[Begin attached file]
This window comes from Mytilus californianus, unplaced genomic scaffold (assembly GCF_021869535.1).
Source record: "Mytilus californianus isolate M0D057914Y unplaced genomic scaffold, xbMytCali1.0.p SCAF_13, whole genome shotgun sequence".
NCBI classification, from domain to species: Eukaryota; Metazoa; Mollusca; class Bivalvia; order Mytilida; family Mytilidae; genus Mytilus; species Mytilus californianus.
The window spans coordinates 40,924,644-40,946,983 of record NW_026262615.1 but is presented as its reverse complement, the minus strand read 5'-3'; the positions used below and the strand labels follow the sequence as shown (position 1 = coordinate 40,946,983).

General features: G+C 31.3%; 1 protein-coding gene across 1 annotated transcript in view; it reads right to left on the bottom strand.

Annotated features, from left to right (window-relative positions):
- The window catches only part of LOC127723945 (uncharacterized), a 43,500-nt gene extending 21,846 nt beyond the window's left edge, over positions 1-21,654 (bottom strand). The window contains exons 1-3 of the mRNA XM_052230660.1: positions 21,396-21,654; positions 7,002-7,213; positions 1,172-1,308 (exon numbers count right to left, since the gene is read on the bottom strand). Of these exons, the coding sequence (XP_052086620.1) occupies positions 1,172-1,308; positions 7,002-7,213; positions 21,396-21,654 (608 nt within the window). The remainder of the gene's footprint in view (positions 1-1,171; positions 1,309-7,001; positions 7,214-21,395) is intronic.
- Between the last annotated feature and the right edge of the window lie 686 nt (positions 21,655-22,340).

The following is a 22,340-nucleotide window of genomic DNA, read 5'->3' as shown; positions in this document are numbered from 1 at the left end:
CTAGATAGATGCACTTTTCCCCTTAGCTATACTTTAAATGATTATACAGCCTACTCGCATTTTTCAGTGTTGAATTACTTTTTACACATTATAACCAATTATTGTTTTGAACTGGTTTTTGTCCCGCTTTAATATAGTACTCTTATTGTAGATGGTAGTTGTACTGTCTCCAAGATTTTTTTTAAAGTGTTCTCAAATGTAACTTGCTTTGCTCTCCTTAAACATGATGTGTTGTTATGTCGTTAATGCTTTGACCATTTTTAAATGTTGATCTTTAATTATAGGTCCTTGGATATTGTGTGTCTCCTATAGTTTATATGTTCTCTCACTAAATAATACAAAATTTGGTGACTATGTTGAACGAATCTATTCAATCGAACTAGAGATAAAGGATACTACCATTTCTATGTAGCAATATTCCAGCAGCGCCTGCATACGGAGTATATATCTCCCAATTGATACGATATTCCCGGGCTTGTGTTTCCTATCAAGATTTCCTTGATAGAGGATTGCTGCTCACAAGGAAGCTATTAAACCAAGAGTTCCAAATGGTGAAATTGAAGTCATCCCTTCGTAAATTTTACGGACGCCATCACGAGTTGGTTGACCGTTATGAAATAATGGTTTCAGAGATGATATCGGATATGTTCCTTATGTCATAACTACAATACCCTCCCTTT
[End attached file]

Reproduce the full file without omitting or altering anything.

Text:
This window comes from Mytilus californianus, unplaced genomic scaffold (assembly GCF_021869535.1).
Source record: "Mytilus californianus isolate M0D057914Y unplaced genomic scaffold, xbMytCali1.0.p SCAF_13, whole genome shotgun sequence".
NCBI classification, from domain to species: Eukaryota; Metazoa; Mollusca; class Bivalvia; order Mytilida; family Mytilidae; genus Mytilus; species Mytilus californianus.
The window spans coordinates 40,924,644-40,946,983 of record NW_026262615.1 but is presented as its reverse complement, the minus strand read 5'-3'; the positions used below and the strand labels follow the sequence as shown (position 1 = coordinate 40,946,983).

General features: G+C 31.3%; 1 protein-coding gene across 1 annotated transcript in view; it reads right to left on the bottom strand.

Annotated features, from left to right (window-relative positions):
- The window catches only part of LOC127723945 (uncharacterized), a 43,500-nt gene extending 21,846 nt beyond the window's left edge, over positions 1-21,654 (bottom strand). The window contains exons 1-3 of the mRNA XM_052230660.1: positions 21,396-21,654; positions 7,002-7,213; positions 1,172-1,308 (exon numbers count right to left, since the gene is read on the bottom strand). Of these exons, the coding sequence (XP_052086620.1) occupies positions 1,172-1,308; positions 7,002-7,213; positions 21,396-21,654 (608 nt within the window). The remainder of the gene's footprint in view (positions 1-1,171; positions 1,309-7,001; positions 7,214-21,395) is intronic.
- Between the last annotated feature and the right edge of the window lie 686 nt (positions 21,655-22,340).

The following is a 22,340-nucleotide window of genomic DNA, read 5'->3' as shown; positions in this document are numbered from 1 at the left end:
CTAGATAGATGCACTTTTCCCCTTAGCTATACTTTAAATGATTATACAGCCTACTCGCATTTTTCAGTGTTGAATTACTTTTTACACATTATAACCAATTATTGTTTTGAACTGGTTTTTGTCCCGCTTTAATATAGTACTCTTATTGTAGATGGTAGTTGTACTGTCTCCAAGATTTTTTTTAAAGTGTTCTCAAATGTAACTTGCTTTGCTCTCCTTAAACATGATGTGTTGTTATGTCGTTAATGCTTTGACCATTTTTAAATGTTGATCTTTAATTATAGGTCCTTGGATATTGTGTGTCTCCTATAGTTTATATGTTCTCTCACTAAATAATACAAAATTTGGTGACTATGTTGAACGAATCTATTCAATCGAACTAGAGATAAAGGATACTACCATTTCTATGTAGCAATATTCCAGCAGCGCCTGCATACGGAGTATATATCTCCCAATTGATACGATATTCCCGGGCTTGTGTTTCCTATCAAGATTTCCTTGATAGAGGATTGCTGCTCACAAGGAAGCTATTAAACCAAGAGTTCCAAATGGTGAAATTGAAGTCATCCCTTCGTAAATTTTACGGACGCCATCACGAGTTGGTTGACCGTTATGAAATAATGGTTTCAGAGATGATATCGGATATGTTCCTTATGTCATAACTACAATACCCTCCCTTT